For many people with a disability and their families, Social Security is a vital lifeline for everyday needs. Most people know the basics and can go years without any issues. When it comes time for someone to start a new job, however, issues can come up. Understanding which program you fall under and what impact employment may have on your benefits can play a huge role in not only your daily life but also your ability to keep working while maintaining your benefits.
The Social Security Administration is responsible for Title 2 (SSDI, retirement benefits) and Title 16 (SSI) programs. The Supplemental Security Income (SSI) program is a needs-based program designed to help those who are 64 years and older or people of any age who are blind or have a disability and have limited funds and resources. The resource amount for SSI is limited to savings below $2,000 ($3,000 for a couple). Ownership of one home and one vehicle does not count toward the resource limit, so owning a home and car will not prohibit someone from receiving SSI.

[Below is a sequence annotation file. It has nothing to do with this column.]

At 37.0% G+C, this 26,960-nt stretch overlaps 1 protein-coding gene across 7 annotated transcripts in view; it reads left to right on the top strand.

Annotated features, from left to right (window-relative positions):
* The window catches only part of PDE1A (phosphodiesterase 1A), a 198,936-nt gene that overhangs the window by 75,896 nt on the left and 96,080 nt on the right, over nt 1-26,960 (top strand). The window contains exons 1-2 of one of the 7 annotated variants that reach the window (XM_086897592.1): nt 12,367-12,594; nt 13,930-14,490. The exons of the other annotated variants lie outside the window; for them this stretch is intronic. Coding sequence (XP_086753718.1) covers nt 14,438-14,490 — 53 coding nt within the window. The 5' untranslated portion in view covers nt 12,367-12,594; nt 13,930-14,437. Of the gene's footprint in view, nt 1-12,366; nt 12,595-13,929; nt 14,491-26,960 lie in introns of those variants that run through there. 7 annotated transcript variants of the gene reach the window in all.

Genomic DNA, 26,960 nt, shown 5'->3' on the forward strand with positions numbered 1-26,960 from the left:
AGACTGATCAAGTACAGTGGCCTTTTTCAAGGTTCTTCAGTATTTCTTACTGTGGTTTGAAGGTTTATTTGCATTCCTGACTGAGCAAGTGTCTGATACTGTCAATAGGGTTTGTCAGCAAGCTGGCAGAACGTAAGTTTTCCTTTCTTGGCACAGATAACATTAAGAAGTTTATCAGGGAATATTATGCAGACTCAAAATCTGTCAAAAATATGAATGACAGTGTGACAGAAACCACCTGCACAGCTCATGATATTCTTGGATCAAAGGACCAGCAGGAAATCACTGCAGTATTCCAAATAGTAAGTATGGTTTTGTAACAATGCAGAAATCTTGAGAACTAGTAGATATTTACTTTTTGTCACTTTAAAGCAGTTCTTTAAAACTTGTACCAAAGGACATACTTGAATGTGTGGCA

The current federal maximum benefit rate for an individual is $721 per month. If the individual is living at home and is not providing for the household to a significant level, the amount they receive may be reduced by one-third or $483 per month. When someone becomes gainfully employed, their countable income will impact their monthly SSI check. No one will ever make less by working than they would off of SSI alone. Working will always lead to more income, in regards to SSI.
In addition to the cash benefit, many states offer Medical Assistance (MA) to those who qualify for SSI. Some people fear losing their Medical Assistance if they go to work. Once someone’s countable income reaches $1,527, they will no longer receive a cash payment from SSI but would still qualify for Medical Assistance coverage under 1619b. This extends to someone’s Medical Assistance eligibility per state thresholds.
Useful Links for Understanding SSI